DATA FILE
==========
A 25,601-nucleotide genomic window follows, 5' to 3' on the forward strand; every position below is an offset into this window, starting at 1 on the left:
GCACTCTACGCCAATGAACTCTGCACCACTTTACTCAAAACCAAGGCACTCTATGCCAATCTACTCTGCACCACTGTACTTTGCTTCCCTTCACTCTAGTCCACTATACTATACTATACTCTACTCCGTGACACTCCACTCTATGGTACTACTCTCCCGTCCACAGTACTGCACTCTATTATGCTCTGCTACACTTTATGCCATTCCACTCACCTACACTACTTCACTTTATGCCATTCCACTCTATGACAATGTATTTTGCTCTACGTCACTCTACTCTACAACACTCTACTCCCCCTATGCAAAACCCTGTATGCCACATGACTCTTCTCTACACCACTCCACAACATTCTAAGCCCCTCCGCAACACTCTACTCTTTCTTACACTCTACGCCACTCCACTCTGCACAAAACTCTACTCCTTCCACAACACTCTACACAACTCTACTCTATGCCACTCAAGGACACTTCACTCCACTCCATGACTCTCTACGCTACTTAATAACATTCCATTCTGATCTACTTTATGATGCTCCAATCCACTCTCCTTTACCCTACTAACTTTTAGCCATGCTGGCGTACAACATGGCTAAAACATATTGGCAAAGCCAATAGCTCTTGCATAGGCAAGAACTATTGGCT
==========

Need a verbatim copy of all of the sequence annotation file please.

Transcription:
A 25,601-nucleotide genomic window follows, 5' to 3' on the forward strand; every position below is an offset into this window, starting at 1 on the left:
GCACTCTACGCCAATGAACTCTGCACCACTTTACTCAAAACCAAGGCACTCTATGCCAATCTACTCTGCACCACTGTACTTTGCTTCCCTTCACTCTAGTCCACTATACTATACTATACTCTACTCCGTGACACTCCACTCTATGGTACTACTCTCCCGTCCACAGTACTGCACTCTATTATGCTCTGCTACACTTTATGCCATTCCACTCACCTACACTACTTCACTTTATGCCATTCCACTCTATGACAATGTATTTTGCTCTACGTCACTCTACTCTACAACACTCTACTCCCCCTATGCAAAACCCTGTATGCCACATGACTCTTCTCTACACCACTCCACAACATTCTAAGCCCCTCCGCAACACTCTACTCTTTCTTACACTCTACGCCACTCCACTCTGCACAAAACTCTACTCCTTCCACAACACTCTACACAACTCTACTCTATGCCACTCAAGGACACTTCACTCCACTCCATGACTCTCTACGCTACTTAATAACATTCCATTCTGATCTACTTTATGATGCTCCAATCCACTCTCCTTTACCCTACTAACTTTTAGCCATGCTGGCGTACAACATGGCTAAAACATATTGGCAAAGCCAATAGCTCTTGCATAGGCAAGAACTATTGGCT